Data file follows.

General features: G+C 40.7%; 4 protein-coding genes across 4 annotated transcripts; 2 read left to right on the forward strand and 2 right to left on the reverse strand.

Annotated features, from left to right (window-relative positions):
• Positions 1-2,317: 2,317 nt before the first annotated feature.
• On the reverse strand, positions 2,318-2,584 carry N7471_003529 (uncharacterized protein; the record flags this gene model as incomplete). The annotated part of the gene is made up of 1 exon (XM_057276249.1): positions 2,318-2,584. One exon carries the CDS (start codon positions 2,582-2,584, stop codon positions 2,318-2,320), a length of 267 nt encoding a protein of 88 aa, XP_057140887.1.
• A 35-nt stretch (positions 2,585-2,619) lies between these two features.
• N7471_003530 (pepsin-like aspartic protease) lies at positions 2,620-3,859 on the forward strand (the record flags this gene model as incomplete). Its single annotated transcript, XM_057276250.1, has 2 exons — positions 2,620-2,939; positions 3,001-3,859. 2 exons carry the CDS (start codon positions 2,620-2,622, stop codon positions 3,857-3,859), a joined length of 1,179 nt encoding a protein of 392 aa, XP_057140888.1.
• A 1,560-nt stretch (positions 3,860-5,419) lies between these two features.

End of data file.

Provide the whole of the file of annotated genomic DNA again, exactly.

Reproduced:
General features: G+C 40.7%; 4 protein-coding genes across 4 annotated transcripts; 2 read left to right on the forward strand and 2 right to left on the reverse strand.

Annotated features, from left to right (window-relative positions):
• Positions 1-2,317: 2,317 nt before the first annotated feature.
• On the reverse strand, positions 2,318-2,584 carry N7471_003529 (uncharacterized protein; the record flags this gene model as incomplete). The annotated part of the gene is made up of 1 exon (XM_057276249.1): positions 2,318-2,584. One exon carries the CDS (start codon positions 2,582-2,584, stop codon positions 2,318-2,320), a length of 267 nt encoding a protein of 88 aa, XP_057140887.1.
• A 35-nt stretch (positions 2,585-2,619) lies between these two features.
• N7471_003530 (pepsin-like aspartic protease) lies at positions 2,620-3,859 on the forward strand (the record flags this gene model as incomplete). Its single annotated transcript, XM_057276250.1, has 2 exons — positions 2,620-2,939; positions 3,001-3,859. 2 exons carry the CDS (start codon positions 2,620-2,622, stop codon positions 3,857-3,859), a joined length of 1,179 nt encoding a protein of 392 aa, XP_057140888.1.
• A 1,560-nt stretch (positions 3,860-5,419) lies between these two features.